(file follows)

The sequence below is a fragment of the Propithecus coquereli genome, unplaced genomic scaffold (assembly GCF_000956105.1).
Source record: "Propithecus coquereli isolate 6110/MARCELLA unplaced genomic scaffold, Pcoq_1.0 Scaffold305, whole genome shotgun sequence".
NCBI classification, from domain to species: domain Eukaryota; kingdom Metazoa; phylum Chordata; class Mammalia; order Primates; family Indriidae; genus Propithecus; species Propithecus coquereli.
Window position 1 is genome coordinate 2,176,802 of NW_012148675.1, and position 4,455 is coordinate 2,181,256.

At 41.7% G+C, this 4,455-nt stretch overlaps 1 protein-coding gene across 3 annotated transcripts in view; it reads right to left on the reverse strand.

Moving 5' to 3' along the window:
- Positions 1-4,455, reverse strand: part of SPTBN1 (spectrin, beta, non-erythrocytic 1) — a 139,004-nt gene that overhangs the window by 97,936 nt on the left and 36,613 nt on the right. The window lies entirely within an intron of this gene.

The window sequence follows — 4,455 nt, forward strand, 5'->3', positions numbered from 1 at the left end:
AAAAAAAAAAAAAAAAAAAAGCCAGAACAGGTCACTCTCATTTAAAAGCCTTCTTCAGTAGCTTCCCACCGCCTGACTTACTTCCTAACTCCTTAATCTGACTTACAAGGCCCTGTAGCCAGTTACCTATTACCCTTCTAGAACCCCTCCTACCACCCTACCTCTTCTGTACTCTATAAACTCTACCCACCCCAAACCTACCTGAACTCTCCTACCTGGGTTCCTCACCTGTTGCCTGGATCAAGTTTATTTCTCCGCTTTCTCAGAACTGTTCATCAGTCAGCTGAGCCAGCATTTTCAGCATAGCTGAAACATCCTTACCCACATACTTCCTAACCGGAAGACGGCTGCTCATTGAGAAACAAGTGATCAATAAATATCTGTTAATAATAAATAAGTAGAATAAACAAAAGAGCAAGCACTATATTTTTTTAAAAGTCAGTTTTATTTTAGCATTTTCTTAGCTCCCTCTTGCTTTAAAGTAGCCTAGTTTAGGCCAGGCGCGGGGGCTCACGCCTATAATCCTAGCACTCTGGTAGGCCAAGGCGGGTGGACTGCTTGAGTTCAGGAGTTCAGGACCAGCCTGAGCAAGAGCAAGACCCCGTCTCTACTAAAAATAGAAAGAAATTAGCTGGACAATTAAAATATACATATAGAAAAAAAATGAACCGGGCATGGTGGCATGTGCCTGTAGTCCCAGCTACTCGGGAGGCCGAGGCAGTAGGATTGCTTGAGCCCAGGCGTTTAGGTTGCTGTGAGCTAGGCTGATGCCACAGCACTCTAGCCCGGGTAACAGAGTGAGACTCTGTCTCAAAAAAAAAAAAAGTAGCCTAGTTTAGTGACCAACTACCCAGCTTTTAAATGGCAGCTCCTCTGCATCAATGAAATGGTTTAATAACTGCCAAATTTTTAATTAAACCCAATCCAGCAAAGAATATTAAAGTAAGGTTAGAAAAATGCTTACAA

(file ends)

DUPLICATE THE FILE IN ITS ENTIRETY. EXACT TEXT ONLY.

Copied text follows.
The sequence below is a fragment of the Propithecus coquereli genome, unplaced genomic scaffold (assembly GCF_000956105.1).
Source record: "Propithecus coquereli isolate 6110/MARCELLA unplaced genomic scaffold, Pcoq_1.0 Scaffold305, whole genome shotgun sequence".
NCBI classification, from domain to species: domain Eukaryota; kingdom Metazoa; phylum Chordata; class Mammalia; order Primates; family Indriidae; genus Propithecus; species Propithecus coquereli.
Window position 1 is genome coordinate 2,176,802 of NW_012148675.1, and position 4,455 is coordinate 2,181,256.

At 41.7% G+C, this 4,455-nt stretch overlaps 1 protein-coding gene across 3 annotated transcripts in view; it reads right to left on the reverse strand.

Moving 5' to 3' along the window:
- Positions 1-4,455, reverse strand: part of SPTBN1 (spectrin, beta, non-erythrocytic 1) — a 139,004-nt gene that overhangs the window by 97,936 nt on the left and 36,613 nt on the right. The window lies entirely within an intron of this gene.

The window sequence follows — 4,455 nt, forward strand, 5'->3', positions numbered from 1 at the left end:
AAAAAAAAAAAAAAAAAAAAGCCAGAACAGGTCACTCTCATTTAAAAGCCTTCTTCAGTAGCTTCCCACCGCCTGACTTACTTCCTAACTCCTTAATCTGACTTACAAGGCCCTGTAGCCAGTTACCTATTACCCTTCTAGAACCCCTCCTACCACCCTACCTCTTCTGTACTCTATAAACTCTACCCACCCCAAACCTACCTGAACTCTCCTACCTGGGTTCCTCACCTGTTGCCTGGATCAAGTTTATTTCTCCGCTTTCTCAGAACTGTTCATCAGTCAGCTGAGCCAGCATTTTCAGCATAGCTGAAACATCCTTACCCACATACTTCCTAACCGGAAGACGGCTGCTCATTGAGAAACAAGTGATCAATAAATATCTGTTAATAATAAATAAGTAGAATAAACAAAAGAGCAAGCACTATATTTTTTTAAAAGTCAGTTTTATTTTAGCATTTTCTTAGCTCCCTCTTGCTTTAAAGTAGCCTAGTTTAGGCCAGGCGCGGGGGCTCACGCCTATAATCCTAGCACTCTGGTAGGCCAAGGCGGGTGGACTGCTTGAGTTCAGGAGTTCAGGACCAGCCTGAGCAAGAGCAAGACCCCGTCTCTACTAAAAATAGAAAGAAATTAGCTGGACAATTAAAATATACATATAGAAAAAAAATGAACCGGGCATGGTGGCATGTGCCTGTAGTCCCAGCTACTCGGGAGGCCGAGGCAGTAGGATTGCTTGAGCCCAGGCGTTTAGGTTGCTGTGAGCTAGGCTGATGCCACAGCACTCTAGCCCGGGTAACAGAGTGAGACTCTGTCTCAAAAAAAAAAAAAGTAGCCTAGTTTAGTGACCAACTACCCAGCTTTTAAATGGCAGCTCCTCTGCATCAATGAAATGGTTTAATAACTGCCAAATTTTTAATTAAACCCAATCCAGCAAAGAATATTAAAGTAAGGTTAGAAAAATGCTTACAA